Environmental Science students present projects on animal adaptations
This week, Environmental Science students created projects to complete their study of ecology.
In these projects, students worked individually by selecting a multi-cellular organism of their choice and studying them to aid them in their understanding of animal adaptations. Each student had the ability to choose anything from an animal to a fungus. On their chosen species, the students prepared a journal entry essay that possessed information on the organism’s habitat, adaptations, survival methods, and their impacts on their habitats.
As a result of natural selection, individuals with the best genetic traits survive to adulthood and reproduce. Overtime, this accumulation of genetic traits results in extraordinary adaptions to help the organism better survive and flourish. This concept was the center point of the Environmental Science class’s research for their projects. Students were to explain the animal’s physical, behavioral, and physiological adaptations, as well as the organism’s common name and its scientific name.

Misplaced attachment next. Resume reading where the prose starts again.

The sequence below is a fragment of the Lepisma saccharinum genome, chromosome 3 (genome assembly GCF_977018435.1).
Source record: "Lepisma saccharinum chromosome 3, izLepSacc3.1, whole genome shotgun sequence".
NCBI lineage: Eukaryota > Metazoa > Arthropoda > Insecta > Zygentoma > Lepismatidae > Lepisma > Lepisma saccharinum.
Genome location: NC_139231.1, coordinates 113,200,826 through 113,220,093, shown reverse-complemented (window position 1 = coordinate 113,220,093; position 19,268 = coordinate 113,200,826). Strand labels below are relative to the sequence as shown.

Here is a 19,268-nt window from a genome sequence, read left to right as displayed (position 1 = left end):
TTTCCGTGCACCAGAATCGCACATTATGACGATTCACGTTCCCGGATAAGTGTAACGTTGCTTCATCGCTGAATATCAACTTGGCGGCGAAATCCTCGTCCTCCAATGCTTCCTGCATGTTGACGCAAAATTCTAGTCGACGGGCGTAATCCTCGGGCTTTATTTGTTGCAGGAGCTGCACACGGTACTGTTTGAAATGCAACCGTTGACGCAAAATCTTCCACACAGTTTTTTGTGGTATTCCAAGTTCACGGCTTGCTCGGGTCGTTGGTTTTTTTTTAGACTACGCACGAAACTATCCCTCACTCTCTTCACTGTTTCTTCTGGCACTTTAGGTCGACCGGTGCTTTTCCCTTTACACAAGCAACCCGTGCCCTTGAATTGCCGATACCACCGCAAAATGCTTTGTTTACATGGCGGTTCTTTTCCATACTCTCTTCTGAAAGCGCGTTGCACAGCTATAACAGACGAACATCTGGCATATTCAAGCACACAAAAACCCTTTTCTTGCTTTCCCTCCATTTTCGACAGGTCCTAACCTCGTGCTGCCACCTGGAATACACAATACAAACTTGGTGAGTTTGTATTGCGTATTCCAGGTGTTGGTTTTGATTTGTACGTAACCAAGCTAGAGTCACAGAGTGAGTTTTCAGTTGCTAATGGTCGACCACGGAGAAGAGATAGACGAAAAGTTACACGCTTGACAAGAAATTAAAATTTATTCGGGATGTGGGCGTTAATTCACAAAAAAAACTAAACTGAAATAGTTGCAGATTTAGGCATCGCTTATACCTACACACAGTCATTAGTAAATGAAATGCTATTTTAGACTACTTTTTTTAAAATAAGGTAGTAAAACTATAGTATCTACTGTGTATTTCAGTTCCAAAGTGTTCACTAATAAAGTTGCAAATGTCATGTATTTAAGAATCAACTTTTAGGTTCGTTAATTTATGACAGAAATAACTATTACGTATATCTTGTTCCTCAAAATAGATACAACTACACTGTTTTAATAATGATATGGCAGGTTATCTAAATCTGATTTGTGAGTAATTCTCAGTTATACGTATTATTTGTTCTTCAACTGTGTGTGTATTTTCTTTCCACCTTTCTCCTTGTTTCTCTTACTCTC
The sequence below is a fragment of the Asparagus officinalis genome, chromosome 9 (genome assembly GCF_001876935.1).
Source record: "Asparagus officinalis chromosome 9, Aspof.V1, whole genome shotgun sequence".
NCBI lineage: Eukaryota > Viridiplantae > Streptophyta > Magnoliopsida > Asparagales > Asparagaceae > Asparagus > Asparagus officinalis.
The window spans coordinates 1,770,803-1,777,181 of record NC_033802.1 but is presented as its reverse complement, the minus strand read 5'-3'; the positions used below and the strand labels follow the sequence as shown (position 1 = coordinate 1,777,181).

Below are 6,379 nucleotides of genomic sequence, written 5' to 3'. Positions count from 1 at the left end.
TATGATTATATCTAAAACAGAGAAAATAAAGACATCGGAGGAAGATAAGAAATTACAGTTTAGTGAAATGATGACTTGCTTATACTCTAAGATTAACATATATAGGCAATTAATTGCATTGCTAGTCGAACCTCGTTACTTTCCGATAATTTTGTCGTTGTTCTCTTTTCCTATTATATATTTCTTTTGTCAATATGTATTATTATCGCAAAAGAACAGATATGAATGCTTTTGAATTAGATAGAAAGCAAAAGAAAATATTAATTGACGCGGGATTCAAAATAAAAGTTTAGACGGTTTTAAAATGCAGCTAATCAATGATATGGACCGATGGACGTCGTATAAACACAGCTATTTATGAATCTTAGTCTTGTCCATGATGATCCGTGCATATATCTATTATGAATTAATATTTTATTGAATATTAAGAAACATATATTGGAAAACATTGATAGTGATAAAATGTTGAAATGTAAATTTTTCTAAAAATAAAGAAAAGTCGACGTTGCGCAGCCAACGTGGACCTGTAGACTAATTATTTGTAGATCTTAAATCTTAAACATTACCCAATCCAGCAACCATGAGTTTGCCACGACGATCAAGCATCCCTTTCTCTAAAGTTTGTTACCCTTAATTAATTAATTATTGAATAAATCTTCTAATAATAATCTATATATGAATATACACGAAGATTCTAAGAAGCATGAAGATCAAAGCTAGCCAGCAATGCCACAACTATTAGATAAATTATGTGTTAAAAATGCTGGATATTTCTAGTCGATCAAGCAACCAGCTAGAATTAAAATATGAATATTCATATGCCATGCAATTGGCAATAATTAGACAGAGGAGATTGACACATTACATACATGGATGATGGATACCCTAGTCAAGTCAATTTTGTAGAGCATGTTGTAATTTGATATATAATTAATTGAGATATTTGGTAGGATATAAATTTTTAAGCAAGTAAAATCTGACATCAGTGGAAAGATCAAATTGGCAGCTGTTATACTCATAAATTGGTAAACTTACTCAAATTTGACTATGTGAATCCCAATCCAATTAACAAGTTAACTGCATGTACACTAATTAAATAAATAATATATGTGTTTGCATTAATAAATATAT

Alongside their journal entry essay, the class prepared power point presentations in which they taught their classmates about their organism, specifically its adaptions. Theses power point presentations were roughly three to four minutes long and provided the rest of the class with visual representations of these organisms and their habitats.
Although the project was involved, the class enjoyed learning about their chosen organism and the organisms chosen by their classmates. “I really enjoyed this project. Not only did it challenge me to learn about my own animal, the arctic fox, but I also learned about species that I did not even know existed from other students’ presentations,” explained Senior Ashlynn Williams.
This project will close the class’s current lesson on ecology so that they can begin their study of aquatic ecosystems over the next week.
Story by Morgan Badurak